Chemistry is truly the central science and underpins much of the efforts of scientists and engineers to improve life for humankind. TheMIT Department of Chemistryis taking a leading role in discovering new chemical synthesis, catalysis, creating sustainable energy, theoretical and experimental understanding of chemistry, improving the environment, detecting and curing disease, developing materials new properties, and nanoscience.
The Chemistry Education Office staff is responsible for administering the educational programs in the Department of Chemistry. Students can find answers to many questions about the undergraduate and graduate programs on the department website, and they are encouraged to stop by and see the staff in the office located in 6-205.
The student-run outreach programs in the Department of Chemistry aim to bring the excitement of chemical sciences to the community through lively demonstrations designed to illustrate a broad range of chemical principles. Graduate students visit science classes in high schools and middle schools in the Greater Boston area with a view to demystifying chemistry through hands-on experiments. ClubChem, an undergraduate chemistry organization, conducts Chemistry Magic Shows for elementary schools and youth programs in the Greater Boston area.
Chemistry is truly the central science and underpins much of the efforts of scientists and engineers to improve life for humankind. MIT Chemistry is taking a leading role in discovering new chemical synthesis, catalysis, creating sustainable energy, theoretical and experimental understanding of chemistry at its most fundamental level, unraveling the biochemical complexities of natural systems, improving the environment, detecting and curing disease, developing materials new properties, and nanoscience.
The School of Science has appointed 12 faculty members to named professorships.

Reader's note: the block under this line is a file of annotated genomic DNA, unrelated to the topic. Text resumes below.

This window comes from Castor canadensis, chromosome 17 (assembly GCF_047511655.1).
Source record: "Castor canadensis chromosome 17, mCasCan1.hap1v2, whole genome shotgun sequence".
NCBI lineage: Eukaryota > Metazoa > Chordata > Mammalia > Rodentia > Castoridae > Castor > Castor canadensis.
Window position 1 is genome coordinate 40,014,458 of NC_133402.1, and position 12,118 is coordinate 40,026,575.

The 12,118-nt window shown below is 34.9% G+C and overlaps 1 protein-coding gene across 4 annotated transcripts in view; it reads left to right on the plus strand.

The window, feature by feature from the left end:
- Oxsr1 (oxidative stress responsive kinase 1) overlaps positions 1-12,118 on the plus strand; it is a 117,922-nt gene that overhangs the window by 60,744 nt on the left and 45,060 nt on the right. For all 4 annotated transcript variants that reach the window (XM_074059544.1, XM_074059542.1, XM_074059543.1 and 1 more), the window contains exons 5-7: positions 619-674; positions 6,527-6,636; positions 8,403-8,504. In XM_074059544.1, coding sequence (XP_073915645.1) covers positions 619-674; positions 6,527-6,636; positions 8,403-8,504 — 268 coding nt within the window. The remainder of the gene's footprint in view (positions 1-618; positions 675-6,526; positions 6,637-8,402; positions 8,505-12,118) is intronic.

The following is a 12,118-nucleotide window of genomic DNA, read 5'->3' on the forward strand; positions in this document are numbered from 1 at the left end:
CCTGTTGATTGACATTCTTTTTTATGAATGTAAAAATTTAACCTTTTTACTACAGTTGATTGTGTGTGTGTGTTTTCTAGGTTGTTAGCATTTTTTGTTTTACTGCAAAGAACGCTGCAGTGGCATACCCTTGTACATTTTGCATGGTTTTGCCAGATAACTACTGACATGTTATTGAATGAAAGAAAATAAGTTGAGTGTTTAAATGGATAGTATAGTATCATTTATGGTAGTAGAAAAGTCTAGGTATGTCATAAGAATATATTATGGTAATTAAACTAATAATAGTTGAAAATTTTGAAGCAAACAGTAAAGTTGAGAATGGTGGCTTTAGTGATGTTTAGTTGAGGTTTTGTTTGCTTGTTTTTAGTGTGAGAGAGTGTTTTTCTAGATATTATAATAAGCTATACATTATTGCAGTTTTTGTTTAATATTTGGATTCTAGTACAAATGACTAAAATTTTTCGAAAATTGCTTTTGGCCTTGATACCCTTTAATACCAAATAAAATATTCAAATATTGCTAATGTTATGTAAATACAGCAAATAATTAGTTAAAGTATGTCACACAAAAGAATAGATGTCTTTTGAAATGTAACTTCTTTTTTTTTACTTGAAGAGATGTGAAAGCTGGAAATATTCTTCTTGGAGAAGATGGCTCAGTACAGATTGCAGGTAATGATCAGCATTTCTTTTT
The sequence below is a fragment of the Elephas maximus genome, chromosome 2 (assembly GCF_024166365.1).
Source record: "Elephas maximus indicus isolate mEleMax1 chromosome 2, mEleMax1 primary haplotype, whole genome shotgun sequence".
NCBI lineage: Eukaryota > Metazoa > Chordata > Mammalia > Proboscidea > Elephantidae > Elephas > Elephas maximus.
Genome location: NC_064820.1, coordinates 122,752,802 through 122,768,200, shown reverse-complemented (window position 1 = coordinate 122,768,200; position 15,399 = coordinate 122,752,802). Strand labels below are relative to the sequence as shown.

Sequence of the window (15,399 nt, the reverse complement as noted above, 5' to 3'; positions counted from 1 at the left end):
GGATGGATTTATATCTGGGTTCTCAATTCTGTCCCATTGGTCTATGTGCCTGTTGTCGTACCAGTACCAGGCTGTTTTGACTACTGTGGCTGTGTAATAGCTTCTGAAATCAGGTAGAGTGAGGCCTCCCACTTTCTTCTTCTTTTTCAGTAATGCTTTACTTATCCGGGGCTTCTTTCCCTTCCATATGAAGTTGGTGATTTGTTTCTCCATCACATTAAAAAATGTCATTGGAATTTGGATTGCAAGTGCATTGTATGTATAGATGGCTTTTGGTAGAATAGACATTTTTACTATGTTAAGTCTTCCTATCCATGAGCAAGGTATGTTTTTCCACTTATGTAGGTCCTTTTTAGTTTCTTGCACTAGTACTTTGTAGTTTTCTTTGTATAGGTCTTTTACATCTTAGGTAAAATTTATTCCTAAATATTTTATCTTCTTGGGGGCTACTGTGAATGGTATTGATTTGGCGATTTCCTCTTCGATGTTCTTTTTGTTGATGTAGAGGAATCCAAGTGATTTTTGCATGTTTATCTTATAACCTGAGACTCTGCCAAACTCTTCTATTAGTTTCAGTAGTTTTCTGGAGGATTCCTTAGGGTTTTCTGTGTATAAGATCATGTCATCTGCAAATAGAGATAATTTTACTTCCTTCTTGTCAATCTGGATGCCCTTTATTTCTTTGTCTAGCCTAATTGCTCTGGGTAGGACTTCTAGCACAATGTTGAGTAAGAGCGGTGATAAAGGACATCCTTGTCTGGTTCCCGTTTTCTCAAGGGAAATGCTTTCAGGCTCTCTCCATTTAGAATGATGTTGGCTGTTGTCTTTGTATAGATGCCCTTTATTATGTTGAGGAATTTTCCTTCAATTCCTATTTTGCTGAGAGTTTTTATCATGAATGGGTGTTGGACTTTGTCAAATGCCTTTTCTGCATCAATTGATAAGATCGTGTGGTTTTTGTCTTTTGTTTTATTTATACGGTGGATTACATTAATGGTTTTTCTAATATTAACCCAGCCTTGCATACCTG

The new appointments are:
Stephen Bell, the Uncas (1923) and Helen Whitaker Professor in the Department of Biology: Bell is a leader in the field of DNA replication, specifically in the mechanisms controlling initiation of chromosome duplication in eukaryotic cells. Combining genetics, genomics, biochemistry, and single-molecule approaches, Bell has provided a mechanistic picture of the assembly of the bidirectional DNA replication machine at replication origins.
Timothy Cronin, the Kerr-McGee Career Development Professor in the Department of Earth, Atmospheric and Planetary Sciences: Cronin is a climate physicist interested in problems relating to radiative‐convective equilibrium, atmospheric moist convection and clouds, and the physics of the coupled land‐atmosphere system.
Nikta Fakhri, the Thomas D. and Virginia W. Cabot Professor in the Department of Physics: Combining approaches from physics, biology, and engineering, Fakhri seeks to understand the principles of active matter and aims to develop novel probes, such as single-walled carbon nanotubes, to map the organization and dynamics of nonequilibrium heterogeneous materials.
Robert Griffin, the Arthur Amos Noyes Professor in the Department of Chemistry: Griffin develops new magnetic resonance techniques to study molecular structure and dynamics and applies them to interesting chemical, biophysical, and physical problems such as the structure of large enzyme/inhibitor complexes, membrane proteins, and amyloid peptides and proteins.